My diagnosis was a lengthy process starting with a netball injury in May 2016. Several days after an X-ray. I was called back into A&E due to something they had seen on a review. I was referred to the local orthopaedics department where after blood tests and an MRI I was diagnosed with a benign lesion near my ankle (distal fibula). I recovered fully from the netball injury, returned to sport, and thought nothing else of it.
Fast forward to May 2018 and I started to notice pain and heat in my leg at night and in the morning. I return to orthopaedics. More scans, more blood tests and I was immobilised for 8 weeks. This led to a diagnosis of a benign chondroma. I figured I could live with the pain to avoid unnecessary surgery so again I gradually returned to sport and even spent 6 months in the alps skiing.
May 2019 and now the pain was stopping me from doing what I wanted to do. Again, I returned to the orthopaedic department. More appointments, more scans but this time, before I could go back to get my scan results, I had a phone call from a sarcoma centre to book in for a biopsy. This was starting to get serious!!
Then my world stopped with a phone call on the 6th August 2019. I was diagnosed with an osteosarcoma in my left distal fibula. I was 30 years old and I had cancer. Everything happened much quicker from that moment.
I was put into a permanent cast to protect the bone. I had to move in with my Dad who was an absolute hero, he looked after me like a queen. I was in active treatment for 14 months. I had the MAP chemotherapy regime, an amazing limb salvage surgery, and a targeted drug called Mifamurtide.
Family and friends showed me a huge amount of love and support during treatment...4 of them even shaved their heads with me.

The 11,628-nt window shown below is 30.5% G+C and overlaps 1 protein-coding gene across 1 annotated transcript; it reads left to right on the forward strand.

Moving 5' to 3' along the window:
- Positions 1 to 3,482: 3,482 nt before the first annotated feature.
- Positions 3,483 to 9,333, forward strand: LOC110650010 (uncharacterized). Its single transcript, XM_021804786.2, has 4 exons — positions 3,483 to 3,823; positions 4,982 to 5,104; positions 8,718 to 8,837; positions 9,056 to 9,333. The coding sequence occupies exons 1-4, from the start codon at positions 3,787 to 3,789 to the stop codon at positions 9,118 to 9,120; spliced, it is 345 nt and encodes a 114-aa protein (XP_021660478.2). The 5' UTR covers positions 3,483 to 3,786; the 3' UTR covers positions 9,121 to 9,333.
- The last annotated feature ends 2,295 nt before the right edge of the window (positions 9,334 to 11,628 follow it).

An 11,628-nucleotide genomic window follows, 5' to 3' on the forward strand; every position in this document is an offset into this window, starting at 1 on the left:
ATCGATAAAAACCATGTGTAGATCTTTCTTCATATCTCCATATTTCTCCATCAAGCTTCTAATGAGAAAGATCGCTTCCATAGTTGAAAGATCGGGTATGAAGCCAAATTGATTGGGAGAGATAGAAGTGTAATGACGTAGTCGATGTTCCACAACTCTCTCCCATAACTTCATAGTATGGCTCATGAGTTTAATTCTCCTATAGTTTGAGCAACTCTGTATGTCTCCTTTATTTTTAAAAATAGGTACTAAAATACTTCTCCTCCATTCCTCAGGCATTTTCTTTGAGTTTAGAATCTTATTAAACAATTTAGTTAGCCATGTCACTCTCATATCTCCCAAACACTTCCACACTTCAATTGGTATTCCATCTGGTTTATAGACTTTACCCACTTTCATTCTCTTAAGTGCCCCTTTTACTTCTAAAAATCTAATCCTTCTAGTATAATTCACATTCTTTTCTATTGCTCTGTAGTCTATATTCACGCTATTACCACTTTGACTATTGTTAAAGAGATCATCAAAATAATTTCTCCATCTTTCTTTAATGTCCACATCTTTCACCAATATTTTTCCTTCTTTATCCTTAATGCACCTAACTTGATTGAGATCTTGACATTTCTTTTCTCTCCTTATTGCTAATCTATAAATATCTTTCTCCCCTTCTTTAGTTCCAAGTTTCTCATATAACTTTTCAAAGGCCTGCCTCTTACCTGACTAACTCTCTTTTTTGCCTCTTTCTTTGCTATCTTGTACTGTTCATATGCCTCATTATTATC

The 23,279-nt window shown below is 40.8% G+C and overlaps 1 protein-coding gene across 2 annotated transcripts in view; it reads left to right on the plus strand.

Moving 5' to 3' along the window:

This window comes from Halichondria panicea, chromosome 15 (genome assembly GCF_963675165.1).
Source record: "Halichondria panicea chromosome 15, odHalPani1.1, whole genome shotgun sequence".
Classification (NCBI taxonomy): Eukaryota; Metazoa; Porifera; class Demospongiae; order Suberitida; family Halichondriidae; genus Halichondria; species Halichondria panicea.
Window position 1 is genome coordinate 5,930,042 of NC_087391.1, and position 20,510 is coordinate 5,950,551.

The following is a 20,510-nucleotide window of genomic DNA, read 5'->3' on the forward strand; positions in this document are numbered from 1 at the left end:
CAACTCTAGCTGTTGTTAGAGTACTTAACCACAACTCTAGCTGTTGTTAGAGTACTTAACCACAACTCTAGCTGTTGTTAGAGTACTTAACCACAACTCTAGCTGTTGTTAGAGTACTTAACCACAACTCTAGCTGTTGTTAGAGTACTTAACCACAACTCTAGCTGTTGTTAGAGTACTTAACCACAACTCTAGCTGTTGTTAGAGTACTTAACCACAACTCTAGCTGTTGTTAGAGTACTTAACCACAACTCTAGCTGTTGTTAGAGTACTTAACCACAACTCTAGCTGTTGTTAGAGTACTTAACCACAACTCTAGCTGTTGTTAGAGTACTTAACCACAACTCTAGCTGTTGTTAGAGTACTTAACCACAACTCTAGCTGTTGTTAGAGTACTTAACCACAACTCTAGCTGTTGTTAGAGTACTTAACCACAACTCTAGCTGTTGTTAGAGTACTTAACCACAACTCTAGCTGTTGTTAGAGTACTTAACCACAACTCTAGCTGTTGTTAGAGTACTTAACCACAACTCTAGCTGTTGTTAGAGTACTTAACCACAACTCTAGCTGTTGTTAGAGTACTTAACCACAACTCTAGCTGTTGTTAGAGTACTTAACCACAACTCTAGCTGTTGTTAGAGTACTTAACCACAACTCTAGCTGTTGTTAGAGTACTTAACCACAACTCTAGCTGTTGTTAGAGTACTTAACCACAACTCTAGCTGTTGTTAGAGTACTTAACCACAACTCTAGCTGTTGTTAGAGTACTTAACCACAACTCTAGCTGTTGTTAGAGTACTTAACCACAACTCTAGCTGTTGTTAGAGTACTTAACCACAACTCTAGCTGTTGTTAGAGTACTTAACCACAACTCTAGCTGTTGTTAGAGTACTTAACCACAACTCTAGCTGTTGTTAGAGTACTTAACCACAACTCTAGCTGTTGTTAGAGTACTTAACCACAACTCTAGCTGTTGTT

Although I cracked on with a fake smile on my face, I hated chemotherapy. I hated how it took away my independence, I hated the side effects, and I hated the extra hospital stays. Then Covid came along… having nearly completed 4/6 chemotherapy cycles the risks outweighed the benefits of me continuing during a pandemic. My chemotherapy had to stop 2 full cycles too early.
For some of you reading this you might think that I was relieved to hear that my chemotherapy had to stop early. It was after all the most gruelling part of my treatment plan. However, you would be wrong, all I wanted at that moment in time was my chemotherapy.
Nobody wants to hear that they cannot have the recommended dose of their life saving treatment. This was when I turned to the Bone Cancer Research Trust. I vented to the support team and others impacted by bone cancer via the Virtual Cuppa. The Virtual Cuppa has been a huge part of my recovery since and I still pop online for a chat post treatment.
Once the pandemic stopped my chemotherapy early, I was relieved that I could continue with a drug called Mifamurtide as an outpatient. I used the lockdown as time to recover from chemotherapy and surgery. I completed treatment on the 26th October 2020 and I have been busy since then.
I have got my independence back, I have relocated for a new full-time job, I am doing what I can to be active, and now live with my boyfriend who I met during treatment.
I am still absolutely gutted that returning to netball is not really an option post-surgery, but I am alive, and I am going to do my best to get back to skiing. Returning to work certainly has its challenges post treatment but I am grateful every single day that I have the chance to face that challenge. Ah and chemotherapy curls – a real thing!